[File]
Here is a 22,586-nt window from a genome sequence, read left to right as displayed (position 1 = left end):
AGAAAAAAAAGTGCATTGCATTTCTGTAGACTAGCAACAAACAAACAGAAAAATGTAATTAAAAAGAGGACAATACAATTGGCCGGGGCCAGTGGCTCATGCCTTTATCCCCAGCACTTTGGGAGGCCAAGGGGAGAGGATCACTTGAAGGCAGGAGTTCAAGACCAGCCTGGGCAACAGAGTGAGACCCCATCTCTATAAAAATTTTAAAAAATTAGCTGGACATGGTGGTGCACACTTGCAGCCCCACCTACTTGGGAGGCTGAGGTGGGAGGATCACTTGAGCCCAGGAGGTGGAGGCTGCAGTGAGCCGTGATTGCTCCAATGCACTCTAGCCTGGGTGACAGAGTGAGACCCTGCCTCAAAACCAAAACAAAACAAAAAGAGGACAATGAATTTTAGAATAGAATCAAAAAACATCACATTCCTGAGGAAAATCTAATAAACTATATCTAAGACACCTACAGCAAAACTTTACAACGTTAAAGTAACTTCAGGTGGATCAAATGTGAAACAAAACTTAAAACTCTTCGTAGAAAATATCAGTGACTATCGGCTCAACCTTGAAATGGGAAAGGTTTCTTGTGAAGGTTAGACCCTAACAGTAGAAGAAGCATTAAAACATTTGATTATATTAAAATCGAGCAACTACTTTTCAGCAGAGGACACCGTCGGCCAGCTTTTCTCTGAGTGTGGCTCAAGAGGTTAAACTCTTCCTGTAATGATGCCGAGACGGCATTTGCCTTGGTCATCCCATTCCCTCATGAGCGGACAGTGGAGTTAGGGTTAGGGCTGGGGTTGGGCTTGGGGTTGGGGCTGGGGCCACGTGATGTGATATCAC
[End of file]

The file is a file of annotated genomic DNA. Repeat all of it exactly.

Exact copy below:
Here is a 22,586-nt window from a genome sequence, read left to right as displayed (position 1 = left end):
AGAAAAAAAAGTGCATTGCATTTCTGTAGACTAGCAACAAACAAACAGAAAAATGTAATTAAAAAGAGGACAATACAATTGGCCGGGGCCAGTGGCTCATGCCTTTATCCCCAGCACTTTGGGAGGCCAAGGGGAGAGGATCACTTGAAGGCAGGAGTTCAAGACCAGCCTGGGCAACAGAGTGAGACCCCATCTCTATAAAAATTTTAAAAAATTAGCTGGACATGGTGGTGCACACTTGCAGCCCCACCTACTTGGGAGGCTGAGGTGGGAGGATCACTTGAGCCCAGGAGGTGGAGGCTGCAGTGAGCCGTGATTGCTCCAATGCACTCTAGCCTGGGTGACAGAGTGAGACCCTGCCTCAAAACCAAAACAAAACAAAAAGAGGACAATGAATTTTAGAATAGAATCAAAAAACATCACATTCCTGAGGAAAATCTAATAAACTATATCTAAGACACCTACAGCAAAACTTTACAACGTTAAAGTAACTTCAGGTGGATCAAATGTGAAACAAAACTTAAAACTCTTCGTAGAAAATATCAGTGACTATCGGCTCAACCTTGAAATGGGAAAGGTTTCTTGTGAAGGTTAGACCCTAACAGTAGAAGAAGCATTAAAACATTTGATTATATTAAAATCGAGCAACTACTTTTCAGCAGAGGACACCGTCGGCCAGCTTTTCTCTGAGTGTGGCTCAAGAGGTTAAACTCTTCCTGTAATGATGCCGAGACGGCATTTGCCTTGGTCATCCCATTCCCTCATGAGCGGACAGTGGAGTTAGGGTTAGGGCTGGGGTTGGGCTTGGGGTTGGGGCTGGGGCCACGTGATGTGATATCAC